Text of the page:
Beam tracks are $$K^-$$ at $$4.2 GeV/c$$ and one of them hits a hydrogen atom with enough momentum to expel an energetic electron, seen to lose energy as it ionizes hydrogen atoms while turning in the magnetic field (B, perpendicular to the picture). All the dots making the tracks are the usual small energy transfers that lead to ionization and allows to see the charged tracks.

There is no spread of the $$K^-$$ all over the place, they behave like classical particles ( until they undergo a deep inelastice interaction with a proton, when a lot of tracks can be produced. See the link for more . It is the accumulation of $$K^-p$$ that allows to study the quantum mechanical behavior/probabilities .)

• anna v for electrons if we perform the double-slit experiment without any detectors the all the screen behind the double-slit will be coloured(just like a wave) with blank spaces due to interference.How do you explain that? – written in my mind Oct 31 '19 at 18:12
• You are implying that an electron physically travels through space as not a wave, but as a single point. If this is the case, then why is there a distinction in the double slit experiment when an observer is added at one of the slits? – CuriousOne Oct 31 '19 at 18:16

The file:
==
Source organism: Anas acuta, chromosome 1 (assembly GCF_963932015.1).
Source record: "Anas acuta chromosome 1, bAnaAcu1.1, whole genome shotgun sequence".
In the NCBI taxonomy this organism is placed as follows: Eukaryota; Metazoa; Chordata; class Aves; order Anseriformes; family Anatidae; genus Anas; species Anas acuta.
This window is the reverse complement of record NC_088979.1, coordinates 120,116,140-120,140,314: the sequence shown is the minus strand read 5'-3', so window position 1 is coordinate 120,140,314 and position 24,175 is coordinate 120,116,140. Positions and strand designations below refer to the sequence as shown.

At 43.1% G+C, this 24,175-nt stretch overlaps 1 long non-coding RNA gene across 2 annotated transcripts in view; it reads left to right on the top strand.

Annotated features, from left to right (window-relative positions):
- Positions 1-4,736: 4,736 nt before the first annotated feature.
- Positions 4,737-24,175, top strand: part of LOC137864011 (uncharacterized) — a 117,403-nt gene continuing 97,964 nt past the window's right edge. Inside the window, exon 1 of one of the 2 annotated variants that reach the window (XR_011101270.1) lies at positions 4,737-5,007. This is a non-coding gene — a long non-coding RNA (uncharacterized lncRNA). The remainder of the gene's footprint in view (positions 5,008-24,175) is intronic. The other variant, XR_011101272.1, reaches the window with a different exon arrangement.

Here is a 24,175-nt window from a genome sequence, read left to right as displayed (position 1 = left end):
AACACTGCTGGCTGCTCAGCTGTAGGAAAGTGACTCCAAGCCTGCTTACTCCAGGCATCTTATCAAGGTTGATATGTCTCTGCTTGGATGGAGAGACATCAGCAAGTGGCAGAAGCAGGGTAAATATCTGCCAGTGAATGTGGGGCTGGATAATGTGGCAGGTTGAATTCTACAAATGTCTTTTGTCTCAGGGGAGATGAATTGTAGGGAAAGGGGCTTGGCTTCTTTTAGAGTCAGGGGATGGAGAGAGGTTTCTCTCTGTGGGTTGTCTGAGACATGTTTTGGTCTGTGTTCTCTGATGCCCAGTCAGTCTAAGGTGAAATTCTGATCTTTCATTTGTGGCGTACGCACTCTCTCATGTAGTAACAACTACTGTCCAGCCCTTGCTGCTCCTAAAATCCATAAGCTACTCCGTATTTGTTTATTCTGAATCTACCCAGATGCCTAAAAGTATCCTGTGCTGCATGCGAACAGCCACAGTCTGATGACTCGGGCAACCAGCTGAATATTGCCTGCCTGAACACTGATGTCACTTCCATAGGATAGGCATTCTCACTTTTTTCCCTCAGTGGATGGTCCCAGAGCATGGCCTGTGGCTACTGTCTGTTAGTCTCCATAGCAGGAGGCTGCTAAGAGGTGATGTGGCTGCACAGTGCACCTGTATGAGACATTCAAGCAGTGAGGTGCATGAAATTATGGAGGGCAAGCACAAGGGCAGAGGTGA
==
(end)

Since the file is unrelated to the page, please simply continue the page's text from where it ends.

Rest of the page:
• @CuriousOne the last part, the which way experiment explains it, different boundary conditions mean different solutions. Yes, the electron positron beams at LEP were controled basically using classical equations. Electrons scattereed on positrons in a controlled region and all the fits to the data show point particles (ithin HUP) . Bubble chamber interactions also show beam particles coming in, interacting at a point and the accumulation gives the quantum mechanical crossection/rpbability – anna v Oct 31 '19 at 18:48
• @writteninmymind if you do the experiment one electron at a time, you will see the same behavior as above, randomness slowly building up to an interference pattern. – anna v Oct 31 '19 at 19:05
• I think many questions about two slit diffraction could be avoided by careful consideration of your phrase "one is changing the boundary conditions of the experiment and a different wavefunction solution applies". This important point is often missed. – garyp Oct 31 '19 at 19:36

Do you remember details of what he said? If by "wave nature" it's meant "wave-like kinematics", then the statement is wrong. If by "wave nature" its meant the electron is not a wave even though it has wave like kinematics, the statement has merit.

The position/momentum relationship expressed in the Heisenberg Uncertainty Principle applies to all wave-like phenomenon, including classical waves. That it applies to electrons suggest at least a kinematic wave nature. In the Bohr model of the atom, electrons are pictured as waves circling the nucleus, the waves have a wavelength corresponding with an angular momentum that is an integer multiple of $$\hbar$$. Here there is not only wave-like kinematics, the electron itself is considered a wave.